from a gaming group comprised of five misfits that seem to enjoy each other’s company. (Though it’s not always apparent based on the way they behave toward
one another.) The ‘Knights’ are, and always have been, the central focus of KODT. So if you get to know them, you’re half way there to coming to understand
the series. Over the years other characters (and groups) have been added to the mix. At last count there were over FIFTY characters in the cast. Don’t worry
— you’ll get to know them in due time.
B.A. is the group’s
GameMaster. He lives with
his mom and it’s his ‘Dinner
Table’ where most of the
action in the strips unfolds.
B.A. is a night manager at a
local 24 hour Pizza Shop.
Somehow he manages to prepare and run an adventure for
the group week after week.
His players give him a tough
time. It’s a constant battle —
trying to win them over to his
style of role-playing.
Bob was the first dues
paying member of the
group. He’s from the old
school of role-playing and
believes it’s all about breaking things and killing people. He’s made the local
papers twice for getting lost
in the steam tunnels under
Ball State. He’s known to
excite easily and has a bit of
a temper, and everyone
knows not to touch his
Dave claims to be a student at BSU (though no
one has ever seen him crack
open a book). He was
introduced to role-playing
by Bob, who he met at a
local paintball tournament.
He’s a true blooded hack-nslasher who becomes bored
easily if the experience
points aren’t flowing. He
has a reputation for being
‘clueless’ at times.
Sara is B.A.’s cousin. She
moved back to Muncie,
Indiana from Wisconsin a
few years ago and is the
newest member of the
group. Unfortunately, Sara
is also the only female in the
group and fights a lonely
battle to bring more roleplay and less hack-n-slash to
the group’s gaming sessions.
So far, it’s a losing battle.
Even so, Sara continues to
set the example and hope.
Brian lives alone in the
house he inherited from his
parents (they died in a car
crash a few years ago). He
manages to make a modest
living operating a fee-based
gaming website and selling
painted miniatures. Brian
can’t remember his own
phone number but he can
recite entire passages of various rule books from memory. He’s the classic ruleslawyer and is proud of it.
your FLGS
needs you
NOW more
than EVER!!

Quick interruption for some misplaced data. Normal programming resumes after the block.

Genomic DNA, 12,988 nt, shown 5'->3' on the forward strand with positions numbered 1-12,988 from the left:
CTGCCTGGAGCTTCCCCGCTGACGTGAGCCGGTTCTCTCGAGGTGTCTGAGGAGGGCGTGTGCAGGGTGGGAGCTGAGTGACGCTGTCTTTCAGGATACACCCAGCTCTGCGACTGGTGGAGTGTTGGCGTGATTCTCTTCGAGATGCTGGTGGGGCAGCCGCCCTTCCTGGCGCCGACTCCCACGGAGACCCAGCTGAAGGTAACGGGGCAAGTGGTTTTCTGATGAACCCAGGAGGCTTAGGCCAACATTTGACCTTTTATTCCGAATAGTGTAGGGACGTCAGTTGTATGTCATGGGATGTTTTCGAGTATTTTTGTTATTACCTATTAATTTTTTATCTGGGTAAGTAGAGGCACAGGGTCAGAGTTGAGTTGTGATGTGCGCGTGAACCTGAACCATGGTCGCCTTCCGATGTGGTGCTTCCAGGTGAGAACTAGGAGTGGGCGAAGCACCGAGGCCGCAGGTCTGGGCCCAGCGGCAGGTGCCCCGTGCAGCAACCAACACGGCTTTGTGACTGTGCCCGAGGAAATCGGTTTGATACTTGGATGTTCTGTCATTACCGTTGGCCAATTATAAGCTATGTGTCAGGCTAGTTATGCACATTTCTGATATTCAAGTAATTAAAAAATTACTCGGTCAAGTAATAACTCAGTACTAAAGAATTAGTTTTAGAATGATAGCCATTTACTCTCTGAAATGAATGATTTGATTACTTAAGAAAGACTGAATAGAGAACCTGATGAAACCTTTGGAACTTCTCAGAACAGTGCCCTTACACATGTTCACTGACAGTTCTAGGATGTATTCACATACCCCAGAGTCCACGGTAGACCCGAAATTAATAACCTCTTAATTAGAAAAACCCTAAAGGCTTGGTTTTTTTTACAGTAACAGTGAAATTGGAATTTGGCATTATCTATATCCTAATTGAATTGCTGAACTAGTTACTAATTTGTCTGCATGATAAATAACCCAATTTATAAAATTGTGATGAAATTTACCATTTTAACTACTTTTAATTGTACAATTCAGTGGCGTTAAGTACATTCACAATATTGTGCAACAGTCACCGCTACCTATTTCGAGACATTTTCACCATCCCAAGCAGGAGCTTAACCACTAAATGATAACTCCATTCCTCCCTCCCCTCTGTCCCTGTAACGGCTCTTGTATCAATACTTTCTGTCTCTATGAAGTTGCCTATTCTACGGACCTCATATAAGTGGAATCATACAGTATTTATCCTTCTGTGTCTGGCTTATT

no need to embark on a MAJOR QUEST.
we’ve GOT THEM!!
Back Issue Blowout!
Looking to get your hands on some back issues of KODT but unsure which ones to
get? Well, problem solved. For a limited time, we're selling two massive collections of
vintage Knights of the Dinner Table magazines.
Collection #1 includes 27 issues and weighs in at over five pounds. This includes issues
31-39,41-42,46-48 and 51-63. Over 450 pages of strips and gobs of gaming material!
Collection #2 includes 24 issues and tips the scales at over six pounds! Included are
issues 64-68,70,72-74,77-78,80-85,88-91,93-96. Over 500 pages of strips, and gobs of
gaming material!
Each collection is shipped via Priority Mail (US customers) WHICH IS INCLUDED
Get yours today - only $24.99!!
Knights of the Dinner Table MAGAZINE Subscription
Shipping is included in the price.
BULK MAIL – Knights of the Dinner Table™ Magazine (monthly):
Domestic (USA)
6 issues - $24.00
12 issues - $48.00
24 issues - $80.00
FIRST CLASS – Knights of the Dinner Table™ Magazine (monthly):
6 issues - $32.00 6 issues - $34.00
12 issues - $60.00
12 issues - $66.00
24 issues - $110.00
24 issues - $120.00
All Others
6 issues - $52.00
12 issues - $98.00
24 issues - $190.00
UPDATED SHIPPING RATES: As of October 13 2006, we have updated our Canadian and Foreign
shipping rates to more accurately reflect shipping costs. If you are purchasing a renewal, or new subscription for an address outside the USA, please note the new shipping costs above. Military subscribers who have their subscriptions forwarded by a US address (APO, FPO, etc.) should continue to
choose the US shipping option.
CHANGE OF ADDRESS: Are you planning to move or have you just moved? If so, don’t forget to